When Megan Lewis walked up to the Dallas Neiman Marcus on November 27, 1998, she knew she would be arrested. That was the plan. She and two other activists would lock arms inside pieces of PVC pipe, sit down, and non-violently block the store entrance in protest of Neiman Marcus’ support of the fur industry. She expected to be charged with “obstructing a passageway,” a class B misdemeanor. She expected heavy fines, community service hours and time in jail, and she received all of these. But she never expected to be sentenced to “no animal rights protests.”
“I have never heard of anything like this,” Lewis said, hours before she began a 10-day jail term as part of her sentence. Weeks of stress had taken a toll on the soft-spoken 24-year-old, who organizes the Dallas anti-fur campaign on top of taking a full course load at the University of Texas at Dallas and working two jobs. “In a little while,” she said, “I’ll lose my freedom of speech. I will no longer have the right to protest.”
Megan Lewis isn’t alone. The last few years have seen a nationwide—indeed, worldwide—renaissance of non-violent civil disobedience. Authorities have responded with an increasingly aggressive backlash. Much of the crackdown has been in the streets, during massive demonstrations against high-profile meetings of financial institutions like the World Trade Organization, World Bank and International Monetary Fund. Demonstrators have been beaten, attacked with rubber bullets, pepper-sprayed, tear-gassed, falsely arrested, infiltrated and—in Genoa, Italy last July—even killed. Less noticeable, though potentially much more devastating, are the tactics that activists face when they go home to continue their individual campaigns. Increasingly, the counterattack is taking place not only in the streets, but in courtrooms and statehouses.
Sentenced to No Speech
Judge Ralph Taite, who sentenced Megan Lewis, has used similar sentences to keep anti-abortion protestors away from abortion clinics. He said Lewis was involved in non-violent civil disobedience in front of Neiman Marcus once before, so he used the sentence to make sure that she wouldn’t “be back doing the same things again.” Sentencing an activist to stay away from protests, Taite said, is no different than sentencing a drunk driver to stay away from bars, or sentencing a pedophile to stay 100 feet away from schoolyards.
But drunk driving and pedophilia are not protected by the Constitution. Like hundreds of thousands of other activists, Lewis has learned to make effective use of two of her most fundamental rights: freedom of speech and freedom of assembly. Non-violent civil disobedience has become their watchword. In the eyes of Neiman Marcus, Lewis and her colleagues may have learned to use these rights a little too effectively. Lewis is part of a national campaign that uses boycotts, protests and civil disobedience to pressure the company to close its 27 fur salons and stop supporting the fur industry, which kills six million animals each year for fashion accessories. Other chains, like Macy’s, have already yielded to consumer pressure rather than have their name associated with standard fur industry practices: factory farming, gassing, poisoning and electrocution.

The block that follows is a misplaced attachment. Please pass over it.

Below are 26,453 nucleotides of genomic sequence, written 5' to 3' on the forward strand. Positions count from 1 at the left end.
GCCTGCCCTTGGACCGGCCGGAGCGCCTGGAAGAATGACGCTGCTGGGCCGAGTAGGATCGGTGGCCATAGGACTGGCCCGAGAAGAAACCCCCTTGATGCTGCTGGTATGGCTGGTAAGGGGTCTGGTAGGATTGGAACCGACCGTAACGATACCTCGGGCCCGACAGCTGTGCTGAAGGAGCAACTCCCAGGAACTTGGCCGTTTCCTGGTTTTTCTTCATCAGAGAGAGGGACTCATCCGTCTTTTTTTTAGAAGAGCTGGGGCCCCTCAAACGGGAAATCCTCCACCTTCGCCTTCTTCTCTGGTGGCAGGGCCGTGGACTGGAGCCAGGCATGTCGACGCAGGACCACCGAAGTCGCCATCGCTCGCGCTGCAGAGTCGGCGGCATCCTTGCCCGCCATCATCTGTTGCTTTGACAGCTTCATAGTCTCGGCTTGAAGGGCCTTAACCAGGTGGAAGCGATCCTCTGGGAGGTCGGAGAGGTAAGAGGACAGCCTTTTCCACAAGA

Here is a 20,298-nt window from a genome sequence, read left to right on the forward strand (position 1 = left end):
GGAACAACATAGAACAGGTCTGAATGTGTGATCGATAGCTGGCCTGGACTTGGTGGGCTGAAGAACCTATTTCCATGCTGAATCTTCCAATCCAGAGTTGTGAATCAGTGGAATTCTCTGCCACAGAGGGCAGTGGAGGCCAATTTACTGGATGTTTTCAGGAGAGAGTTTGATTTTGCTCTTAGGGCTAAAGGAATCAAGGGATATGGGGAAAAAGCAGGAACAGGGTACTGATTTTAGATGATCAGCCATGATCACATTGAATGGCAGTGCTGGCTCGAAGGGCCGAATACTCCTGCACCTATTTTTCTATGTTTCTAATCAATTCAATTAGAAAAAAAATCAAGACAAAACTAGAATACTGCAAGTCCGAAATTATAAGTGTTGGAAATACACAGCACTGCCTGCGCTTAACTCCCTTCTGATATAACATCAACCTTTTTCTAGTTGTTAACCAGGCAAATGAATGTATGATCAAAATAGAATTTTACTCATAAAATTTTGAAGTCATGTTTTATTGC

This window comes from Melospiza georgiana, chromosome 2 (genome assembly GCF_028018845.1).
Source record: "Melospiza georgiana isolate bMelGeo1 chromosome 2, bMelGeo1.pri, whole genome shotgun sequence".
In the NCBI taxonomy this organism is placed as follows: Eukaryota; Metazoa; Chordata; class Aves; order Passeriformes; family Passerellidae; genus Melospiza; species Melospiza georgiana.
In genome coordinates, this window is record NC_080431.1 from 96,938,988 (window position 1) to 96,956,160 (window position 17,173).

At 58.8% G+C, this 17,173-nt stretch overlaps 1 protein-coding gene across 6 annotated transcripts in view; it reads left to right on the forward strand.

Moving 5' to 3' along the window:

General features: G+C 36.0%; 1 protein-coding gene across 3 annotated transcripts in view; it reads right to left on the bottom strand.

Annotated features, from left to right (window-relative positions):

A Neiman Marcus spokesperson said the company had no involvement in the case, but Judge Taite said that during the course of the trial, Neiman Marcus liaisons called his office, called the prosecuting attorney and made their presence in the courtroom known. At one point, Taite called Lewis back into court because Neiman Marcus had complained that she was protesting at the Houston store. Lewis had not yet been sentenced, so she was within her rights. But Neiman Marcus had sent a clear message.
“Neiman Marcus is trying to get the most mileage they can out of this,” said Donald Feare, Lewis’ attorney. “They are using the legal system not as a tool for justice, but as a tool to remove their own economic difficulties.” Feare has filed a writ of habeas corpus with the Court of Criminal Appeals in Austin, seeking to remove the “no protest” clause of Lewis’ sentence.
Lewis’ case isn’t the first time a judge has used court sentences to silence activists. A similar case involves Clark Kissinger, one of the “Mumia 8” who were arrested in 1999 when they refused to leave a Philadelphia protest demanding a new trial for death row inmate Mumia Abu-Jamal, the black activist whose case has become a focal point for the growing anti-death penalty movement. As a condition of their probation, the activists were not allowed to leave their respective court districts without permission. This is a routine provision of probation, but permission to travel is usually granted to non-violent offenders. Yet when Kissinger, after serving a year of his probation, asked for permission to deliver a speech at a permitted anti-death penalty rally outside the Republican National Convention in Philadelphia, he was surprised to see his request denied. He had previously been granted permission to travel and visit his mother, but was denied permission to travel for a political speech. Kissinger went anyway. When he returned to New York, he was sentenced to 90 days in jail.